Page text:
[0086] An incline mechanism may be used to control the front to rear slope of the exercise deck 504. Any appropriate type of incline mechanism may be used to raise and/or lower either a front section 527 or a rear section 529 of the exercise deck 504. Further, any appropriate type of slope may be achieved with the incline mechanism. In some examples, the front to rear slope of the exercise deck 504 may be oriented at a negative angle where the front section 527 is lower than the rear section 529. In other examples, the front to rear slope angle is between negative 45.0 degrees and positive 45.0 degrees. Further, in some embodiments, the exercise deck 504 is capable of changing its side to side tilt angle.

[0087] The incline mechanism may comprise a rotor 300 similar to the rotor depicted in FIG. 4 where magnets 206 are disposed on the face 530 of the rotor 300. In the illustrated example, the rotor 300 is positioned adjacent to a section 532 of the posts 508 that comprises a non-ferromagnetic material. In the illustrated example, the rotor 300 may be moved along the length of the posts 508 to control the front to rear incline of the exercise deck 504. Further, the rotor 300 may be rotated at any position along the length of the posts 508. As the rotor 300 rotates, the magnets' magnetic fields move through the non-ferromagnetic material of the post's section 532 causing the secondary magnetic field to be generated. As a result, the non-ferromagnetic section 532 is levitated away from the rotor 300 which lifts the entire post 508 thereby increasing the incline slope of the exercise deck 504. A gap 534 may be formed between the rotor 300 and the non-ferromagnetic section 532. As the user runs on the exercise deck 504, an additional load may be placed on the exercise deck 504 each time the user's feet impact the exercise deck 504. The magnetic forces causing the non-ferromagnetic section 532 to levitate may exhibit at least some of the characteristics of a shock absorber. However, wear and tear is reduced because there is no physical contact between the non-ferromagnetic section 532 and the rotor 300.

[0088] FIG. 6 depicts an example of an exercise deck 504 of a treadmill 500. In this example, the tread belt 522 is disposed around a first pulley 600 and a second pulley 602. A platform 604 is disposed between the first and second pulleys 600, 602. In the example of FIG. 6, the platform 604 includes a first portion 606 that is disposed over a second portion 608. The first portion 606 comprises magnets 206 that are capable of moving, such as with a motor, a linear actuator, or another type of actuator. The second portion may comprise a non-ferromagnetic material that is positioned to be exposed to the moving magnetic fields of the magnets 206 as the magnets 206 move relative to the non-ferromagnetic material. As described above, such moving magnetic fields may result in a secondary magnetic field that repels the magnets 206. As a result, the first portion 606 of the platform 604 may levitate over the second portion 608. In such circumstances, when a user exercises on the exercise deck 504, the user's feet may have a varying load on the first portion 606 of the platform 604 as the user's feet impact the tread belt 522 at different times. The load variations may be absorbed by the magnetic fields that cause a gap to form between the first and second portions 606, 608 of the platform 604. Thus, such an exercise deck 504 as described in conjunction with FIG. 6 may exhibit characteristics of a shock absorber between the first and second portions 606, 608 of the platform 604.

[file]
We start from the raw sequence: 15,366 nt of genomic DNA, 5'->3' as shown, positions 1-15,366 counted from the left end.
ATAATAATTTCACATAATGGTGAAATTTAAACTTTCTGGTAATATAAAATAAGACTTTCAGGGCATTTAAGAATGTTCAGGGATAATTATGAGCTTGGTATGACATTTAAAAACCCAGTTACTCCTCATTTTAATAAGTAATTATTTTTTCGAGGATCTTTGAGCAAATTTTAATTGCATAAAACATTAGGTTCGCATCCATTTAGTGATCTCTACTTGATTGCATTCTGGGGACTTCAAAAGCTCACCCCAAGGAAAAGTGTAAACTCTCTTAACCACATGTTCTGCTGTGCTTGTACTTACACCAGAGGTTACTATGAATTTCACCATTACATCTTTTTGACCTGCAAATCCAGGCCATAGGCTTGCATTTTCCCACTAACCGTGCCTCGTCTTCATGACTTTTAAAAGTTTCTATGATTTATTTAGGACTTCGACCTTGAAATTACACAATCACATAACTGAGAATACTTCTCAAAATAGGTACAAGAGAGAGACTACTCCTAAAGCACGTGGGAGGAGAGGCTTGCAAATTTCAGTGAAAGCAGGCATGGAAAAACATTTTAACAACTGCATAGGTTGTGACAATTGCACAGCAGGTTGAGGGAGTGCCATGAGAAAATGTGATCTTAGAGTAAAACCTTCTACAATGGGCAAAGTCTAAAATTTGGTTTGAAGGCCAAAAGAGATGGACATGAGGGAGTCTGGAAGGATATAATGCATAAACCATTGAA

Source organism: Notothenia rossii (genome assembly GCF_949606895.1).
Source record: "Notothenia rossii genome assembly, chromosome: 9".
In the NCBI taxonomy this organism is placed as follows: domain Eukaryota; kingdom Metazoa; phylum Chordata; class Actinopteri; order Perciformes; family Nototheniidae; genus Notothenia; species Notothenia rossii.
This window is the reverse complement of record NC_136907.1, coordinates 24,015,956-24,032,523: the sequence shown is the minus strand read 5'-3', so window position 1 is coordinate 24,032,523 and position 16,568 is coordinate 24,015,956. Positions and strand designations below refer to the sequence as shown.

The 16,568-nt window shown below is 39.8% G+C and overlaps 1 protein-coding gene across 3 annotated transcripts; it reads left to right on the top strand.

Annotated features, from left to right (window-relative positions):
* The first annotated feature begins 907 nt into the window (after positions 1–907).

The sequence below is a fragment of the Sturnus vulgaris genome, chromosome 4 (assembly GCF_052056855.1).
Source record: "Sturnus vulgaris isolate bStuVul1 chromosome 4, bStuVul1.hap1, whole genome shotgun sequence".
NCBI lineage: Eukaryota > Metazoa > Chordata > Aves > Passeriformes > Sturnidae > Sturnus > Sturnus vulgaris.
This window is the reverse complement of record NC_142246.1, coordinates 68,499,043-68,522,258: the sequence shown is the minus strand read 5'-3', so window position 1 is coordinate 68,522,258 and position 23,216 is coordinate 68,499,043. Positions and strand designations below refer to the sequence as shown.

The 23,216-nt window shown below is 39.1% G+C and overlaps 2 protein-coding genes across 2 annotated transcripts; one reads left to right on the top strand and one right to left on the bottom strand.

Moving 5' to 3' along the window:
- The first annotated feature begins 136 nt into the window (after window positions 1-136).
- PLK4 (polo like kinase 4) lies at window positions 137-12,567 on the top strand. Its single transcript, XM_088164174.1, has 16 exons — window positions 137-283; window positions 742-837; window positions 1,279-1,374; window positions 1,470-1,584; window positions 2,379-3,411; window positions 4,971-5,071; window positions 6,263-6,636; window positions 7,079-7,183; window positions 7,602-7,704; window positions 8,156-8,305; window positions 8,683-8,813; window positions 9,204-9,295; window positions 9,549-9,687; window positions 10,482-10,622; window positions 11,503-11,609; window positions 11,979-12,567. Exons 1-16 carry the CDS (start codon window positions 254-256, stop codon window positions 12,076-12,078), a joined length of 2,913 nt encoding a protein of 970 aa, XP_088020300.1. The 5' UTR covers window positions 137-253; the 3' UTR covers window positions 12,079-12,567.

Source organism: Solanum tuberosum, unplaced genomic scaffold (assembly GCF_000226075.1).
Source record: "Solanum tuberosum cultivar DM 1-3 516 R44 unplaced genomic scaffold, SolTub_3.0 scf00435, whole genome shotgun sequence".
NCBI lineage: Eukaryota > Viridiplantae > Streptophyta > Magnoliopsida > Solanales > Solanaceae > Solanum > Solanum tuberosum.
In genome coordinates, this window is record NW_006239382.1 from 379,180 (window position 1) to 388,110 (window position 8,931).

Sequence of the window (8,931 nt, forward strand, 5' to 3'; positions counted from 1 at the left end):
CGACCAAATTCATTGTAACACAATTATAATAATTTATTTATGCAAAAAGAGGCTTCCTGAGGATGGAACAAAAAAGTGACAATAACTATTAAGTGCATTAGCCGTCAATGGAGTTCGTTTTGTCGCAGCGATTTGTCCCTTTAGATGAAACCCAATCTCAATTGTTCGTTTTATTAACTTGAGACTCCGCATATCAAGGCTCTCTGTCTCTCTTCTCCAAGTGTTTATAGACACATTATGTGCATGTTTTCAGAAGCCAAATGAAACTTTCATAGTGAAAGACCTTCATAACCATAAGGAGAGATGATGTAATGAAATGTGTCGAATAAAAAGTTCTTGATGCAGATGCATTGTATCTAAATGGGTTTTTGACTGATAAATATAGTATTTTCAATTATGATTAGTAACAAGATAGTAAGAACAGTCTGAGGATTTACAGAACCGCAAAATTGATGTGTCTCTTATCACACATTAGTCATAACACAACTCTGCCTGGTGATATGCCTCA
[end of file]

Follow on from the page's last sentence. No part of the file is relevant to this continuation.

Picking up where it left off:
[0089] FIG. 7 depicts a partially exploded view of a stationary bike 700. In this example, the stationary bike comprises a frame 702, an internal resistance mechanism, foot pedals 704, and a seat assembly 706. The seat assembly 706 includes a saddle 708, a seat post 710, a rotor 712 containing multiple magnets 206 embedded in the rotor's face 714, and a seat opening 716. An underside of the saddle 708 is connected to the seat post 710 which is received within the seat opening 716. The rotor 712 is disposed within the seat opening 716 such that the rotor's face 714 is adjacent to the seat post 710. The seat post 710 may comprise a non-ferromagnetic material that is positioned to be exposed to the moving magnetic fields from the rotor's face 714 as the rotor 712 rotates. In such circumstances, the seat post 710 may be subjected to a force that pushes the seat post 710 upward within the seat opening 716. As a user sits on the saddle 708, the user may vary the amount of load he or she places on the saddle 708. Magnetic forces pushing against the load applied by the user may exhibit at least some of the characteristics of a shock absorber within the seat assembly 706.